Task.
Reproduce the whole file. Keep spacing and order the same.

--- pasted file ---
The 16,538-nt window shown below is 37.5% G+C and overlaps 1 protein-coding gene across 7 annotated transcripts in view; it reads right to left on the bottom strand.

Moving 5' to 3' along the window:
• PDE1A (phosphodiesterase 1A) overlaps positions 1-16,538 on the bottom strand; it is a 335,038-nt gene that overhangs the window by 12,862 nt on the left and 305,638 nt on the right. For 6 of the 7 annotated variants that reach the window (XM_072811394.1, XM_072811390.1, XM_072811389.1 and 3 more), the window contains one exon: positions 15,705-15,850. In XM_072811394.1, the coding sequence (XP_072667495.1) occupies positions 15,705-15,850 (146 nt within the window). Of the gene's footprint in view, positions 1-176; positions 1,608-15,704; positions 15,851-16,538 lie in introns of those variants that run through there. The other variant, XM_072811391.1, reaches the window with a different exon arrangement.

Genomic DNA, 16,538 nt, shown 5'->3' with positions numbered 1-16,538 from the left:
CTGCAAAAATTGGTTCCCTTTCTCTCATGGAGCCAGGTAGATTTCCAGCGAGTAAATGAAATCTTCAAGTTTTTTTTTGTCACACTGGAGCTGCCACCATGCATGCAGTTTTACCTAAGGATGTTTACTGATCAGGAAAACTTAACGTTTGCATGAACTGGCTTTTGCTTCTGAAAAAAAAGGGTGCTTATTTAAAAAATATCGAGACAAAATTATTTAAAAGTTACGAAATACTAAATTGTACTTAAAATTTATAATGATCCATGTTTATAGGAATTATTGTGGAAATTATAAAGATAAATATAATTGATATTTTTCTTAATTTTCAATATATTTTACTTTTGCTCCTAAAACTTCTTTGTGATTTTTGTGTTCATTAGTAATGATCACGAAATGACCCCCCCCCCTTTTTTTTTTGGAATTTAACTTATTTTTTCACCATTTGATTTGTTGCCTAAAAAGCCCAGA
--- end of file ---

The 16,538-nt window shown below is 37.5% G+C and overlaps 1 protein-coding gene across 7 annotated transcripts in view; it reads right to left on the bottom strand.

Moving 5' to 3' along the window:
• PDE1A (phosphodiesterase 1A) overlaps positions 1-16,538 on the bottom strand; it is a 335,038-nt gene that overhangs the window by 12,862 nt on the left and 305,638 nt on the right. For 6 of the 7 annotated variants that reach the window (XM_072811394.1, XM_072811390.1, XM_072811389.1 and 3 more), the window contains one exon: positions 15,705-15,850. In XM_072811394.1, the coding sequence (XP_072667495.1) occupies positions 15,705-15,850 (146 nt within the window). Of the gene's footprint in view, positions 1-176; positions 1,608-15,704; positions 15,851-16,538 lie in introns of those variants that run through there. The other variant, XM_072811391.1, reaches the window with a different exon arrangement.

Genomic DNA, 16,538 nt, shown 5'->3' with positions numbered 1-16,538 from the left:
CTGCAAAAATTGGTTCCCTTTCTCTCATGGAGCCAGGTAGATTTCCAGCGAGTAAATGAAATCTTCAAGTTTTTTTTTGTCACACTGGAGCTGCCACCATGCATGCAGTTTTACCTAAGGATGTTTACTGATCAGGAAAACTTAACGTTTGCATGAACTGGCTTTTGCTTCTGAAAAAAAAGGGTGCTTATTTAAAAAATATCGAGACAAAATTATTTAAAAGTTACGAAATACTAAATTGTACTTAAAATTTATAATGATCCATGTTTATAGGAATTATTGTGGAAATTATAAAGATAAATATAATTGATATTTTTCTTAATTTTCAATATATTTTACTTTTGCTCCTAAAACTTCTTTGTGATTTTTGTGTTCATTAGTAATGATCACGAAATGACCCCCCCCCCTTTTTTTTTTGGAATTTAACTTATTTTTTCACCATTTGATTTGTTGCCTAAAAAGCCCAGA